Standardization makes sense from a maintenance cost perspective, but it also creates a risk of being left behind as technology advances. In pushing for standardization in parts, Durham’s fleet management department is careful not to do so at the expense of capability. In cases where components have become obsolete, the department is open to finding opportunities with other OEMs that can provide the equivalent up-to-date vehicle or piece of equipment.
Once Durham Fleet Management selects a vehicle make, the department shifts its focus to ensuring that truck or car operates with minimal downtime. Depending on the vehicle and its frequency of use, the department performs routine maintenance inspections as frequently as every few weeks. The checks can cause some disruption for the department the vehicle is assigned to, but Assistant Director John Ferguson says it’s better to do regular preventive maintenance than to risk a bigger problem that takes the vehicle out of service for a longer period of time.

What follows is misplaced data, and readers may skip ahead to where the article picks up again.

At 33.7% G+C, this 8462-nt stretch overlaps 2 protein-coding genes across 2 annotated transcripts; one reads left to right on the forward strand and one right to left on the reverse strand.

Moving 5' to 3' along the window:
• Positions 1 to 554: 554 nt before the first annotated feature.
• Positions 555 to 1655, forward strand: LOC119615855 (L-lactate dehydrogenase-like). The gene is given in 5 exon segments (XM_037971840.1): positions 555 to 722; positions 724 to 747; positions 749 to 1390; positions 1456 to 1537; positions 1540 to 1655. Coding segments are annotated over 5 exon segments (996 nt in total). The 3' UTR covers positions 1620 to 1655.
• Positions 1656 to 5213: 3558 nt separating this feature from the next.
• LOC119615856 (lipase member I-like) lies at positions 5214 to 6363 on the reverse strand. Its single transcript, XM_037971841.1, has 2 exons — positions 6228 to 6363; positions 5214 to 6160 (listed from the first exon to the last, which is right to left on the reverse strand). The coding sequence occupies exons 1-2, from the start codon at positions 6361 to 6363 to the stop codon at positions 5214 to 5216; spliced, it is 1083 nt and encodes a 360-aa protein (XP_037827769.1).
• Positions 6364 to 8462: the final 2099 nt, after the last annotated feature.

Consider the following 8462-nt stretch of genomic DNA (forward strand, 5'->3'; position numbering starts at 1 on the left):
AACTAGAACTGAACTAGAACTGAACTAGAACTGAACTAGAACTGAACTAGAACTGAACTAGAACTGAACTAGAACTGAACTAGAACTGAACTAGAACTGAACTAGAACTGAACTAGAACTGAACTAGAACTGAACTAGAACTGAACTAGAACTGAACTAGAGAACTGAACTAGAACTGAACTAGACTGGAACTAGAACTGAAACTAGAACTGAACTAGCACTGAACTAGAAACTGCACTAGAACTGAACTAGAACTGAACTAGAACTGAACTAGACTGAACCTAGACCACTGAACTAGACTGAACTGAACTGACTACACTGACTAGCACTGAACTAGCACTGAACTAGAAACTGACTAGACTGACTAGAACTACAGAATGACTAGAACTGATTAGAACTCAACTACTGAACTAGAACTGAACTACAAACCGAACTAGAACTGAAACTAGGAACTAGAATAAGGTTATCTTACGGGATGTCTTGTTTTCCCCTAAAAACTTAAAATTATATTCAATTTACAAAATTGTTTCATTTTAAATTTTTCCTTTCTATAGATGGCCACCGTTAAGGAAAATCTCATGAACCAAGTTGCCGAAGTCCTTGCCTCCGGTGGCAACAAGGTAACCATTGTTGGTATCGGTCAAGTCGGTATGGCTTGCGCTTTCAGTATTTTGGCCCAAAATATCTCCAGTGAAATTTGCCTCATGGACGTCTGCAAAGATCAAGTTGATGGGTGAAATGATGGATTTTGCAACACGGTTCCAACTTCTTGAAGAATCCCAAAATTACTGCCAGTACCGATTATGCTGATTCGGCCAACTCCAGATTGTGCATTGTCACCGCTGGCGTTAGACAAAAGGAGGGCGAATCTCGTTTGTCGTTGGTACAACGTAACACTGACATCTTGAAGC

The regularity of those inspections also gives the department better telemetric data on how the vehicle is being used. If one car’s cost-per-mile to operate is abnormal compared to other vehicles in the same class, Durham Fleet Management can flag that car and look at the data to determine why it needs more frequent maintenance or is using up more gasoline. If the problem is found across multiple vehicles, the department can contact that manufacturer to determine if there is a more widespread issue that would be covered by warranty.
More often than not, driver behavior is the culprit. “That’s the first line of defense when it comes to fuel, good driver behavior,” Ferguson says.
To curb those outliers, Durham Fleet Management is working with other city departments to educate drivers on limiting idle time by remembering to shut off the engine when the vehicle is not in use. Stickers have also been installed on vehicle windshields to remind drivers to turn off their vehicles and the department is adopting technologies that will automatically shut down engines of heavy vehicles such as garbage trucks after five minutes of inactivity. It has also installed auxiliary power units on fire trucks that will reduce fuel consumption when emergency vehicles are idling during a response call.